Christ Conquers the Evil of Death

by Pope John Paul II

It is the same when we deal with death. It is often awaited even as a liberation from the suffering of this life. At the same time, it is not possible to ignore the fact that it constitutes as it were a definitive summing-up of the destructive work both in the bodily organism and in the psyche. But death primarily involves the dissolution of the entire psychophysical personality of man. The soul survives and subsists separated from the body, while the body is subjected to gradual decomposition according to the words of the Lord God, pronounced after the sin committed by man at the beginning of his earthly history: "You are dust and to dust you shall return." Therefore, even if death is not a form of suffering in the temporal sense of the word, even if in a certain way it is beyond all forms of suffering, at the same time the evil which the human being experiences in death has a definitive and total character. By His salvific work, the only-begotten Son liberates man from sin and death. First of all He blots out from human history the dominion of sin, which took root under the influence of the evil spirit beginning with original sin, and then He gives man the possibility of living in sanctifying grace. In the wake of His victory over sin, He also takes away the dominion of death, by His resurrection beginning the process of the future resurrection of the body. Both are essential conditions of "eternal life," that is, of man's definitive happiness in union with God; this means, for the saved, that in the eschatological perspective suffering is totally blotted out.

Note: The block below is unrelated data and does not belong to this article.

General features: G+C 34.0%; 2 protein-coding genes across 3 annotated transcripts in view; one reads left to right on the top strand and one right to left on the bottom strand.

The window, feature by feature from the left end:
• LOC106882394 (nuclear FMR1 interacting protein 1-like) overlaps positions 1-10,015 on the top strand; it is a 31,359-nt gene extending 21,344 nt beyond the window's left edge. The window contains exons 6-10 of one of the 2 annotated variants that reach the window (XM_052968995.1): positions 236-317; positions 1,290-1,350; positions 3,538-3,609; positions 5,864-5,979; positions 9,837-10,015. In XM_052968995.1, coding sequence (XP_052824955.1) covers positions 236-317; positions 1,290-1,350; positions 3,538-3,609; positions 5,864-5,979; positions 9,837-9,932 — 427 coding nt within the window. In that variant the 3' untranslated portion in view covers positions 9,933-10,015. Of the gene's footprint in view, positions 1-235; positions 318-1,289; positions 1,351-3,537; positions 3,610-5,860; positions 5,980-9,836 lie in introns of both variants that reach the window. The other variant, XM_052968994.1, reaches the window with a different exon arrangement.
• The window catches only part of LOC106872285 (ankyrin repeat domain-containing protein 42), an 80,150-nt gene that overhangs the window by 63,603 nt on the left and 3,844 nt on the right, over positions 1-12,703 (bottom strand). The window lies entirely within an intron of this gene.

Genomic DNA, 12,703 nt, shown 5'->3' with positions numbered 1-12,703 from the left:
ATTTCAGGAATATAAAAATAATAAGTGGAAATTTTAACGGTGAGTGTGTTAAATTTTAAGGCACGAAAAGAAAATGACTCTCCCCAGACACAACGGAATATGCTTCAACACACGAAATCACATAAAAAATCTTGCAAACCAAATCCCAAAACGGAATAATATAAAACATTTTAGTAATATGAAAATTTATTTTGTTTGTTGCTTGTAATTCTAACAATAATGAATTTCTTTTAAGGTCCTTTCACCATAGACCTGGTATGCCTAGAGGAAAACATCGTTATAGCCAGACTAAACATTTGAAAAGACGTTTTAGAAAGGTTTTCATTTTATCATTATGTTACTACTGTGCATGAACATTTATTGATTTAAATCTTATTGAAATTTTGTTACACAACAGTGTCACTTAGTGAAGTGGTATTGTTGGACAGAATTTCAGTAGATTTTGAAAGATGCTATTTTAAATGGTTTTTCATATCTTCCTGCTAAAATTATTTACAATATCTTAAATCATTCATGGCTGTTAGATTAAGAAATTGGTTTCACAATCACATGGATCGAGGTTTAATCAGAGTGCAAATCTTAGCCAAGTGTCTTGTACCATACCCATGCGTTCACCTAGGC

From section 15. of John Paul II's Apostolic Letter Salvifici Doloris, 11 February 1984.

Electronic text (c) Copyright EWTN 1997. All rights reserved.

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